How Porn Affects Men

Does our culture have an unhealthy relationship with porn? Don Jon’s portrait of a porn user suggests at the very least that we might not be aware of its overall effects.

The Don, for example, never stops to consider the seeming strangeness of his behavior. Why does a man who has no trouble getting attractive women to sleep with him on a regular basis need to sneak out of bed after each encounter to follow it up with porn?

The answer is that porn-using men aren’t exactly feeling fulfilled in bed. In the Elle/ poll, 35 percent of men said real sex with a woman had become less arousing, and 20 percent admitted real sex just couldn’t compare to cybersex anymore. Porn, on the other hand, is exciting more men than ever.

As Gordon-Levitt’s character put it, “I lose myself. . . . Nothing else does it the same way.” Girls in porn will do things real girls won’t. And the shock-value element can be addictive.

Many young men today become porn junkies, making a daily habit of visiting porn sites, hiding it from their partners, and having trouble stopping. Those who try to stop as an exercise in self-control, as Jon does later in the film, often cite feelings of withdrawal and increased difficulty maintaining their resolution if they so much as have Internet access.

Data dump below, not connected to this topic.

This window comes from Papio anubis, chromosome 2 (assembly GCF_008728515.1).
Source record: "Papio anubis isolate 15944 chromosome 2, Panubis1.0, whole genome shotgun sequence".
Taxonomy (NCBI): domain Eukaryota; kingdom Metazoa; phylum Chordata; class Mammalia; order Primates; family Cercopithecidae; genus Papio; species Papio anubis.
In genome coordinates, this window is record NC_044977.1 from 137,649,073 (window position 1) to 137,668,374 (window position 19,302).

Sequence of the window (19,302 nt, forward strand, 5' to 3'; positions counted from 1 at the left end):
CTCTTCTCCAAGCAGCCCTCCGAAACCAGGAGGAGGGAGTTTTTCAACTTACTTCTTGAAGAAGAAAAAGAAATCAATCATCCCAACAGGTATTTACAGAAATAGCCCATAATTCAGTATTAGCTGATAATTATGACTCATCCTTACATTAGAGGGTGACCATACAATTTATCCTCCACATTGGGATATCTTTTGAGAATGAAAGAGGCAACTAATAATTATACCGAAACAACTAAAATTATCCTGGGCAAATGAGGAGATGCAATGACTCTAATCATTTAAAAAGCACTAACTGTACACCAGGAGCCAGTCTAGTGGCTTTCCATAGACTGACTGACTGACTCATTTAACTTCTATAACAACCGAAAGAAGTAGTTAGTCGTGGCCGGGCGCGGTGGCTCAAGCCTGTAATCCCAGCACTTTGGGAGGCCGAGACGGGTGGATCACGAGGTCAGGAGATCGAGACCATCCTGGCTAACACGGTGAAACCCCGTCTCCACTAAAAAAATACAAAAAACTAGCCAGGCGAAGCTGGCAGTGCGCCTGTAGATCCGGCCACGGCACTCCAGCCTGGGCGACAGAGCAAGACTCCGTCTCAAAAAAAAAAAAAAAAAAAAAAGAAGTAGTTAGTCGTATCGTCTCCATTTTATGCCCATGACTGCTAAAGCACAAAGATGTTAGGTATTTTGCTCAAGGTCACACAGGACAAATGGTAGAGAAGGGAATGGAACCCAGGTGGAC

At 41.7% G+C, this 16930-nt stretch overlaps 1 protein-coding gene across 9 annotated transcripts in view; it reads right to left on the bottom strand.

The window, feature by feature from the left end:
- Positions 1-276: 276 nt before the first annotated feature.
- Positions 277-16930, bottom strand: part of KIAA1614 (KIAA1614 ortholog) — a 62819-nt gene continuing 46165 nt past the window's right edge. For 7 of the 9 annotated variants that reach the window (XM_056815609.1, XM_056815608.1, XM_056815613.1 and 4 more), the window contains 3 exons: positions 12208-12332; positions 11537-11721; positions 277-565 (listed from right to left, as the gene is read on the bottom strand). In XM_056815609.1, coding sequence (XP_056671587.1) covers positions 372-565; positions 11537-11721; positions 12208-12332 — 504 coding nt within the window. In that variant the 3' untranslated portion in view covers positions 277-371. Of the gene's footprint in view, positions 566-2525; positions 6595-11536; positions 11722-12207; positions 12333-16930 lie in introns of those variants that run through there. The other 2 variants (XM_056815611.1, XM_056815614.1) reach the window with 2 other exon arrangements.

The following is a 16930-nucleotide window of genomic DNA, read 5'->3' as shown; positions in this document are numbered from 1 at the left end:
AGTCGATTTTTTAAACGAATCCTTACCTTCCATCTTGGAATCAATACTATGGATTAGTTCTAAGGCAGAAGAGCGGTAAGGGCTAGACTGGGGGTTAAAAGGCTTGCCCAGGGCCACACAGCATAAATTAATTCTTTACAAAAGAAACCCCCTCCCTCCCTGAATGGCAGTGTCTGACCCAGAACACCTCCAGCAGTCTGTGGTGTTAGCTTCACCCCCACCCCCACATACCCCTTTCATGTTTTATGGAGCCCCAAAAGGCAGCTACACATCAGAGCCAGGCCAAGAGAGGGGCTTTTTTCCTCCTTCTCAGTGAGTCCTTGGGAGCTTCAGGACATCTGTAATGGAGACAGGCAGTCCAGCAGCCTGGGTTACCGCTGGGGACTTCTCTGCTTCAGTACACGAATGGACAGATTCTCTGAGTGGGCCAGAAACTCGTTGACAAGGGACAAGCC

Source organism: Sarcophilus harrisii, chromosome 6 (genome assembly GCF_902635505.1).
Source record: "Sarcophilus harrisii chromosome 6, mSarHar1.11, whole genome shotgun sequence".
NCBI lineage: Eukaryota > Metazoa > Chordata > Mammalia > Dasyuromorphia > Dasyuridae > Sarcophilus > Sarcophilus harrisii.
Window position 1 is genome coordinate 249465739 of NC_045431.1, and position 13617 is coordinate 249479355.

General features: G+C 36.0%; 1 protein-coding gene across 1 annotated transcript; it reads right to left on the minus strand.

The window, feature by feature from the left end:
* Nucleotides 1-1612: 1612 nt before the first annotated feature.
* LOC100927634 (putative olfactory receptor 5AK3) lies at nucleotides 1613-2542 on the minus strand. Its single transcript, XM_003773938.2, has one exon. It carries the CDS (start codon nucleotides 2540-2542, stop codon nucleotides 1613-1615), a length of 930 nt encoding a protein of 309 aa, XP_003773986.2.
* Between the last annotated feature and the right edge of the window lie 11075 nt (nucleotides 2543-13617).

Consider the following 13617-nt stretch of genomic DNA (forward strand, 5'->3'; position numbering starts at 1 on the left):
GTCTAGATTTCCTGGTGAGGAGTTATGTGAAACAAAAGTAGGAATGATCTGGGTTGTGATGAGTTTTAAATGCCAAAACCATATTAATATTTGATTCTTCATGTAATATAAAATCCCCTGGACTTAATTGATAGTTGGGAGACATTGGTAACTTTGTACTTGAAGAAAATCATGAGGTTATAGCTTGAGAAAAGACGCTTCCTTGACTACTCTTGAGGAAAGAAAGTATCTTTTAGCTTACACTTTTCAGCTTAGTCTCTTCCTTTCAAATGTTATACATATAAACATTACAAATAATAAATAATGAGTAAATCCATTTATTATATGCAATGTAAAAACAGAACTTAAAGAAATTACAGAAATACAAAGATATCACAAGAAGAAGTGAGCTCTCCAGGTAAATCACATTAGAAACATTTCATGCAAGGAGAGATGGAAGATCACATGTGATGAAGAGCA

Jon’s quirky, middle-aged night-school classmate, played by Julianne Moore, aptly (and rather jarringly) captures the experience of the porn addict after listening to him describe his addiction: “So you like porn better than sex.”

When the imitation of a thing becomes more desirable than the thing itself, what does that mean? To put it lightly, it means that these men have been sold a bill of goods. To put it gravely, it means these men are facing the irrationality that is addiction. Sure, the experience porn offers may feel exciting while it lasts, but it’s often followed by feelings of guilt or disappointment. There’s something unsatisfying about being alone seconds after you just had a woman looking utterly enthralled by you. And there’s something universally depressing about seeing that hours of time have passed on a rewardless activity.

As one man interviewed for Pornified put it, “A man starts to feel like a computer himself when he realizes that he’s dependent on computer images to turn him on.”

Norman Doidge, a psychiatrist and psychoanalyst, described in his best-selling book The Brain That Changes Itself how pornography consumption can rewire men’s brains, restricting their free choice. As he put it, “Those who use [pornography] have no sense of the extent to which their brains are reshaped by it. . . . The addictiveness of Internet pornography is not a metaphor. Not all addictions are to drugs or alcohol. People can be seriously addicted to gambling, even to running. All addicts show a loss of control of the activity, compulsively seek it out despite negative consequences, develop tolerance so that they need higher and higher levels of stimulation for satisfaction, and experience withdrawal if they can’t consummate the addictive act.”